Could Your ‘Best’ Employee be Your Worst Employee?
Without a doubt, our employees can either make or break our practice. They are often not only our greatest business expense, but also our greatest amount of stress. Employees are humans after all and when you put a bunch of men and women together there is always bound to be conflicts, issues and of course drama!
Years ago when my staff was at its largest – at the time we had about 40 employees so – there always seemed to be some ‘employee issue.’ And I don’t know about you but for me nothing drives me crazier or is more frustrating than spending more energy on handling silly employee issues which take me away from what I should be doing to manage and grow my business.
Since that time, I have done much more consulting and have noticed the same employee issue phenomenon occurs in most other practices; even those that have 1 employee. Here is what I have very begrudgingly figured out and have since noticed all too often in many other practices plagued with employee stress.[And, as I say this I know that many if not most will not see this as potentially being the case in their practice. I know this because not only did it take me forever to realize it for my own business but when, as an outside observer, I notice it in other practices the doctor I am consulting with almost always does not think it’s possible and does not see the issue as clearly as an outside observer does].
What I have discovered is that there is almost always what I call (under my breath of course) the mole. And, as crazy as it sounds, all too often that mole is the person you have the highest confidence in, whom you think is your closest ally, your right hand man or woman and the person whom you think you have the best connection with.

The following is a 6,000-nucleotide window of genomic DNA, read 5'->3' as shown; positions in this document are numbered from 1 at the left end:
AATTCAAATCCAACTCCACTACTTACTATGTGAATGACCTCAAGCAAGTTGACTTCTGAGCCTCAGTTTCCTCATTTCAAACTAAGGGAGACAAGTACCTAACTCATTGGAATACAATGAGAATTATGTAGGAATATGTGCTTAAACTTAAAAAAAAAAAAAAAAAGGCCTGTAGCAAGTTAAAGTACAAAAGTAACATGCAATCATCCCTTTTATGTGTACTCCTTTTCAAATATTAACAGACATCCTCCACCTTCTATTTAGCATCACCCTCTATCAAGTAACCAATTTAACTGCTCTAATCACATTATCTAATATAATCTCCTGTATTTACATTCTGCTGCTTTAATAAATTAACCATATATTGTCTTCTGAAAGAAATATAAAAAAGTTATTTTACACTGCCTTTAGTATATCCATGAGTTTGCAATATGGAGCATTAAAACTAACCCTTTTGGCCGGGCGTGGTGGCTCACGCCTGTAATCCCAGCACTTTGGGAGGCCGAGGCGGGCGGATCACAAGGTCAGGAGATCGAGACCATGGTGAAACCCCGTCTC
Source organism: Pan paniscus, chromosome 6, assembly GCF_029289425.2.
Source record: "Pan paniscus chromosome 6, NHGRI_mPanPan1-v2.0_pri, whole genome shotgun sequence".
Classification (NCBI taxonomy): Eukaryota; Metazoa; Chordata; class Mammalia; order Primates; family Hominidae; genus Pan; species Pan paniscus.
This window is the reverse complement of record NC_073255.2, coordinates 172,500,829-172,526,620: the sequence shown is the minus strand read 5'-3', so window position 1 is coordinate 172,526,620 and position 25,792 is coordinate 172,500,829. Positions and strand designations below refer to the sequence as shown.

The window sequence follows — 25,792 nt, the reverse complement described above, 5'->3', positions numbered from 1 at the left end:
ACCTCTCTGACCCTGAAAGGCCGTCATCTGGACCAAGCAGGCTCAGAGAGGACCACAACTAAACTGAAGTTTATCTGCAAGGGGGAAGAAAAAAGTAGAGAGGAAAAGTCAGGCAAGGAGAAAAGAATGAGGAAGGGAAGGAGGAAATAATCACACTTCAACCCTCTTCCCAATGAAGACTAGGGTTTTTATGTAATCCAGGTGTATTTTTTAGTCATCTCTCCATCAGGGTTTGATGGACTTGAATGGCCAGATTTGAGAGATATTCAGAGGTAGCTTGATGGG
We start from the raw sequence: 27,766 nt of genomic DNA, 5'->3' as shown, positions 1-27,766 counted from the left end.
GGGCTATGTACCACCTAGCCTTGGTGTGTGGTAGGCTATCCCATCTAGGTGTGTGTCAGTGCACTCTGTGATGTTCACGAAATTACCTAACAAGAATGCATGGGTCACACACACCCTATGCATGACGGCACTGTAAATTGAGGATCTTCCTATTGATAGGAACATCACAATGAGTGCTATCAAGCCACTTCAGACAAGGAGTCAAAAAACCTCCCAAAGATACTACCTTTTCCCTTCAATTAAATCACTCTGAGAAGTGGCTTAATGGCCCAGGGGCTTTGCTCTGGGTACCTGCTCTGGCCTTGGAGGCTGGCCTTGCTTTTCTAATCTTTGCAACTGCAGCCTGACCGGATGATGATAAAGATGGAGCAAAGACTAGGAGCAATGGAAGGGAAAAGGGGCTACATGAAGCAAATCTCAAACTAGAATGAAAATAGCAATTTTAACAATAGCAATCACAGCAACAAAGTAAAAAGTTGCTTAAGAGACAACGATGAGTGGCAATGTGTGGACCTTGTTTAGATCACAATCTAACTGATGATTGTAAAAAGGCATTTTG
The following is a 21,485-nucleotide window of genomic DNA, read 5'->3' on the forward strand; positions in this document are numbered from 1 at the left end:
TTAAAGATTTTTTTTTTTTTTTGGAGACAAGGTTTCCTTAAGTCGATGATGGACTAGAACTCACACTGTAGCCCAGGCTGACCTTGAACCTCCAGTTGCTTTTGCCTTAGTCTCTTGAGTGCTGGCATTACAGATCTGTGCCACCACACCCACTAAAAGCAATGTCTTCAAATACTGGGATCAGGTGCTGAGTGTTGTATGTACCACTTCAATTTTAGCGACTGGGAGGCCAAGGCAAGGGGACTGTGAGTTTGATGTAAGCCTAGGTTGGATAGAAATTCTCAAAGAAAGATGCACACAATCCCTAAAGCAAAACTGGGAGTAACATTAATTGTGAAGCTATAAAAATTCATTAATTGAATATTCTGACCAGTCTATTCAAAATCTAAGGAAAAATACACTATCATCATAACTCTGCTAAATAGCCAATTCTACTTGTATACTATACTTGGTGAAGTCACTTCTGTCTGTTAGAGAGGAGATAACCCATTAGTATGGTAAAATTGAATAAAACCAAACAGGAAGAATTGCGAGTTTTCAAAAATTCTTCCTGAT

And while often times it is the office manager, the reality is that any employee within your system has the potential to disrupt the whole business on a daily basis. Of course many times this person can be singled out without much effort. Hopefully any employee instigator or trouble maker that you can see straight through like that is dealt with swiftly.
What I am talking about in this article is the person that is not easy to identify. The person you think is your “best” employee.
Let me give you an example of how a front desk manager a few years back became just what I described. She was the one who I would talk with daily to keep me informed of all the income, stats and other business information I needed. However, she also seemed to know and feel the need to share with me all the inter-office issues, the ongoing personality conflicts, the people who were causing trouble within the clinic, and so on (if you’ve read this far then perhaps this sort of story resonates with you).
So, for way too long I was constantly dealing with these issues, talking with employees, even letting a few go and then for whatever reason it hit me. After too many hours of thinking “surely I can’t be THIS doomed with having this many issues…” it crossed my mind that perhaps the real issue was my most trusted and most highly valued employee. I discussed this with my business partner and we chose to move her to a completely different environment, our billing company, at a completely different location. And low and behold what do you think happened? The black cloud lifted and I rarely, if ever, had an interoffice politic employee type issue again!
This was not an isolated example, I have 3 other major examples just like it in my clinics and dozens more in the clients I consult with. One just occurred yesterday which prompted me to write this article.
Here is the grand point that I am trying to make. If you have employee issues, drama and stress that is way to taxing on you and your clinic then, without a doubt, you have to deal with it. In your efforts to uncover the “mole” please look at EVERYONE (I don’t care if it’s your wife or husband that works alongside you) and try and be as objective as possible.
Get some outside consulting on the matter or at least a 3rd party unbiased opinion or two. Don’t be afraid to make changes and maybe even let that employee that you now consider the most valuable person on the team go – if things can’t be turned around. Every instance in which I personally dealt with this ‘mole’ issue, the person that I thought the clinic or business couldn’t do without actually led to the business doing much better soon after the changes were made.
It’s been a very valuable realization and I hope that perhaps some of you can learn from, apply, and alleviate this type of unnecessary stress as much as possible.